A National Institute of Standards and Technology official has clarified that the agency’s voluntary cybersecurity framework is meant to offer private enterprises the “know-how” needed to protect their infrastructure, GovInfoSecurity reported Wednesday.
“Organizations should use this as they think about how to manage risk, but they shouldn’t treat it like every item is a must-do,” Adam Sedgewick, NIST senior policy adviser, told Information Security Media Group in a recent interview.
Eric Chabrow writes that Sedgewick said the framework should be seen as a critical tool for an organization’s business functions rather than as a budget-line expense.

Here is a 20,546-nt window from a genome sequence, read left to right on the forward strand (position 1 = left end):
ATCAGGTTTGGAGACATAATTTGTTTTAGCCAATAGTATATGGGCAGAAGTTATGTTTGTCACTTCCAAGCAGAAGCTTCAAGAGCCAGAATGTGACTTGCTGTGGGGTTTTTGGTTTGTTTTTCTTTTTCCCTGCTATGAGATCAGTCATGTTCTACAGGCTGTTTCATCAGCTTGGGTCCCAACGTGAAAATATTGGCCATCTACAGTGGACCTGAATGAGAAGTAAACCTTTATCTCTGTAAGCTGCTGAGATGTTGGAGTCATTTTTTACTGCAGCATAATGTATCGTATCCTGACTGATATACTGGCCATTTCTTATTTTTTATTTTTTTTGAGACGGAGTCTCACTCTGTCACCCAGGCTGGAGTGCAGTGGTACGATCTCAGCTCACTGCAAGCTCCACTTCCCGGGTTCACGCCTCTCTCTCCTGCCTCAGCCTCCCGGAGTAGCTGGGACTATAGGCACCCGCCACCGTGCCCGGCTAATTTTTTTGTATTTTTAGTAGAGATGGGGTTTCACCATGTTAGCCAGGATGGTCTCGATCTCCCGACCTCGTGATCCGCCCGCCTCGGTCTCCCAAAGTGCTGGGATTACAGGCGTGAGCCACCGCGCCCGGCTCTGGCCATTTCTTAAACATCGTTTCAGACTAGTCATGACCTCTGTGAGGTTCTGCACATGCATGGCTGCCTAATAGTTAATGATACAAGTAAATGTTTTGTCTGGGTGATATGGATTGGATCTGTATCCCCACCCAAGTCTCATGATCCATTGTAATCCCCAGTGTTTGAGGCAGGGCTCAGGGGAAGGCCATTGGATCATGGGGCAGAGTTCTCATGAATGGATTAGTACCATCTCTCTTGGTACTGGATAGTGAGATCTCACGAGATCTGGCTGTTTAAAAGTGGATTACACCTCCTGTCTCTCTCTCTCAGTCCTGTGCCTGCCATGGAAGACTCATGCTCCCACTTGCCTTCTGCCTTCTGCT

The NIST also wants to ensure that critical infrastructure operators will leverage cyber products and service offerings that somewhat conform with the guidance, Sedgewick added, according to GovInfoSecurity.
He also addressed the agency’s potential role in making the framework easier for industry to adopt.
“There are a lot of organizations that are looking for additional detail,” he told Information Security Media Group.
“One of the things that is important to us is that we invite that criticism and we want folks to be very honest about how they’re using the framework, what they like about it and don’t like about it, so the framework itself can improve and [NIST can] develop those tools as well that can help organizations in their struggle.”